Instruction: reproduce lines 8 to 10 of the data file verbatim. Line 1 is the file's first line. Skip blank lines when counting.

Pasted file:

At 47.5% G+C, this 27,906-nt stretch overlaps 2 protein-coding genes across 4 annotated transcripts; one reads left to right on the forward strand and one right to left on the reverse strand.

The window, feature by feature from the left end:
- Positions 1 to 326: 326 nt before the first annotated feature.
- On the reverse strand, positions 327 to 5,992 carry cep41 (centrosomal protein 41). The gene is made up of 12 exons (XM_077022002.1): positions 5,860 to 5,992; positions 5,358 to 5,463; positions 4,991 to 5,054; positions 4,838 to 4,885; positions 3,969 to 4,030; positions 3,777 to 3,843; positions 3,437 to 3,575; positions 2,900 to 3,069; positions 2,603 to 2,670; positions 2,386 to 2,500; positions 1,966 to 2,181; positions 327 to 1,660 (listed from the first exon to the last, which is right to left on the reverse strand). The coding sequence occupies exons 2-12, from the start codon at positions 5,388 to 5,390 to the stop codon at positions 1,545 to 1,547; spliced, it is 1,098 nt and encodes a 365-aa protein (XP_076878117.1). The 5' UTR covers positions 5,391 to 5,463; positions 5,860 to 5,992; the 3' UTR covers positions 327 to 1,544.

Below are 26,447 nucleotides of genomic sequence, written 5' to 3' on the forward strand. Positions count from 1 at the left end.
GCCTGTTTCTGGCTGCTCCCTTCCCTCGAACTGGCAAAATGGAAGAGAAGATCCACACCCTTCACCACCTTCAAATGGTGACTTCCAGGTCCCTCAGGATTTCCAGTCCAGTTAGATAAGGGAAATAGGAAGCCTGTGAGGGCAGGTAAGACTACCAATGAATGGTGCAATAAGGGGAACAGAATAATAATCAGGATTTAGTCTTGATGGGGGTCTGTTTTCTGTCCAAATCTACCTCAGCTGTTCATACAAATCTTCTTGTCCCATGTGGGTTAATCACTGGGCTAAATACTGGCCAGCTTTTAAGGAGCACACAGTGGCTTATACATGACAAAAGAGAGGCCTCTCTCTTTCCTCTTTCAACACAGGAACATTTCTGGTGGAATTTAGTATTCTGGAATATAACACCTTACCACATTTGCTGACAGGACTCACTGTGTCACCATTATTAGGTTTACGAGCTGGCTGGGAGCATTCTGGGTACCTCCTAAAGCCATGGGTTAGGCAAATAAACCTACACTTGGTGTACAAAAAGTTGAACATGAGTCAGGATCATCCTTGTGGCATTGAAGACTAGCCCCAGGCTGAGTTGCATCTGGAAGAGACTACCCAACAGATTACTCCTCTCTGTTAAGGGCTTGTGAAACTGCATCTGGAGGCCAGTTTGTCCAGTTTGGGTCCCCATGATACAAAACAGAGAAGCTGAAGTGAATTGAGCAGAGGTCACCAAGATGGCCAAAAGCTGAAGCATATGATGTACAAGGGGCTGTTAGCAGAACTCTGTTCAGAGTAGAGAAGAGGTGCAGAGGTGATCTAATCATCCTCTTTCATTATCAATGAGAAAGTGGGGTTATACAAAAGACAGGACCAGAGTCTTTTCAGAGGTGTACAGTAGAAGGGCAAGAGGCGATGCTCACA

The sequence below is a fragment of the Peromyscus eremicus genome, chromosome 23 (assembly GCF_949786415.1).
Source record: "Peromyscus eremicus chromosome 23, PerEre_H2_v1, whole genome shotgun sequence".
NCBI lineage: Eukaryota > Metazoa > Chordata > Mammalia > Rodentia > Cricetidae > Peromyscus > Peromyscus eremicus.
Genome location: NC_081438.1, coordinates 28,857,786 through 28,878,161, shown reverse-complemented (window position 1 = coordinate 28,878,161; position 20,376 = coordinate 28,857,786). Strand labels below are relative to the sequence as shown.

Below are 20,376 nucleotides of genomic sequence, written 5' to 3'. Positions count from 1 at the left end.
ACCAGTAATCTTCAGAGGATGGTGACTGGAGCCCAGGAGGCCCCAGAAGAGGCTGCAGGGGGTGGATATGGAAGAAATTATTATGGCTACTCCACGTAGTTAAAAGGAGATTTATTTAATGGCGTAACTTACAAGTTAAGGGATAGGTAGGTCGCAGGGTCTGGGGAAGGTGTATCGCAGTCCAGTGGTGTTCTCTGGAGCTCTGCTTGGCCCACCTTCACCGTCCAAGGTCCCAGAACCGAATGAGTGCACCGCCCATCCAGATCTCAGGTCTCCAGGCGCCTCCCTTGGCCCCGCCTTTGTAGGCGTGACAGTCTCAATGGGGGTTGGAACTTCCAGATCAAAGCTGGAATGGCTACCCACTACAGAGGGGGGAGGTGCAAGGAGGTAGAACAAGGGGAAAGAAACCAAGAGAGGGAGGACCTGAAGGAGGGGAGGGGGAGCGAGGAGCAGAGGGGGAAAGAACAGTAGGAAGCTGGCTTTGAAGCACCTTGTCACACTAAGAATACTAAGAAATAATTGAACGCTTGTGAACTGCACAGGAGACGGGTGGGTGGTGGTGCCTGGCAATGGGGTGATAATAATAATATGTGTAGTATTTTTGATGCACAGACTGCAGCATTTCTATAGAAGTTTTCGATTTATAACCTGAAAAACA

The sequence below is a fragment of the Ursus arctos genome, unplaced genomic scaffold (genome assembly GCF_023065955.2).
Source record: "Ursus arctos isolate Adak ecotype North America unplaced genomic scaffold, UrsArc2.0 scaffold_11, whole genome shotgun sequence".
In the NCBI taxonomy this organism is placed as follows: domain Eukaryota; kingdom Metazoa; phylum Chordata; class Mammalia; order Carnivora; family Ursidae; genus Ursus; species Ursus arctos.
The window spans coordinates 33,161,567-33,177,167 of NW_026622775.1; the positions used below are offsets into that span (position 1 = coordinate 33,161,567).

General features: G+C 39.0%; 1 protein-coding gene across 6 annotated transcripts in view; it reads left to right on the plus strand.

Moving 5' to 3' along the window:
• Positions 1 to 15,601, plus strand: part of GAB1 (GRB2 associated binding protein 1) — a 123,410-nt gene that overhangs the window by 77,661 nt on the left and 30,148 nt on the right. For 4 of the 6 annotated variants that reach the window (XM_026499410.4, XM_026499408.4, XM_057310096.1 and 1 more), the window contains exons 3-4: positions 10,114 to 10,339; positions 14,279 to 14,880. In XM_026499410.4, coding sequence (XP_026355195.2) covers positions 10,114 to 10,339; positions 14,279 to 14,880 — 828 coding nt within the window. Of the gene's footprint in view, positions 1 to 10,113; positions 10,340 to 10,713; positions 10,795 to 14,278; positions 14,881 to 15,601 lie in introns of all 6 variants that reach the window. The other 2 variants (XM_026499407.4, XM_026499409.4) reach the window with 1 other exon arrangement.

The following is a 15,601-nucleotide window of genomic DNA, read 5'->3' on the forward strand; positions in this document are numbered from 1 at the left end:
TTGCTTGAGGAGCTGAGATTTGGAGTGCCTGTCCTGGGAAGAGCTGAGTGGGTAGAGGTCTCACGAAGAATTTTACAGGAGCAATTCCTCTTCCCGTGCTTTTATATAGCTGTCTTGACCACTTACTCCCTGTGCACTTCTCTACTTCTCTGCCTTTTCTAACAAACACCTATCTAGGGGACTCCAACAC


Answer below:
Source record: "Peromyscus eremicus chromosome 23, PerEre_H2_v1, whole genome shotgun sequence".
NCBI lineage: Eukaryota > Metazoa > Chordata > Mammalia > Rodentia > Cricetidae > Peromyscus > Peromyscus eremicus.
Genome location: NC_081438.1, coordinates 28,857,786 through 28,878,161, shown reverse-complemented (window position 1 = coordinate 28,878,161; position 20,376 = coordinate 28,857,786). Strand labels below are relative to the sequence as shown.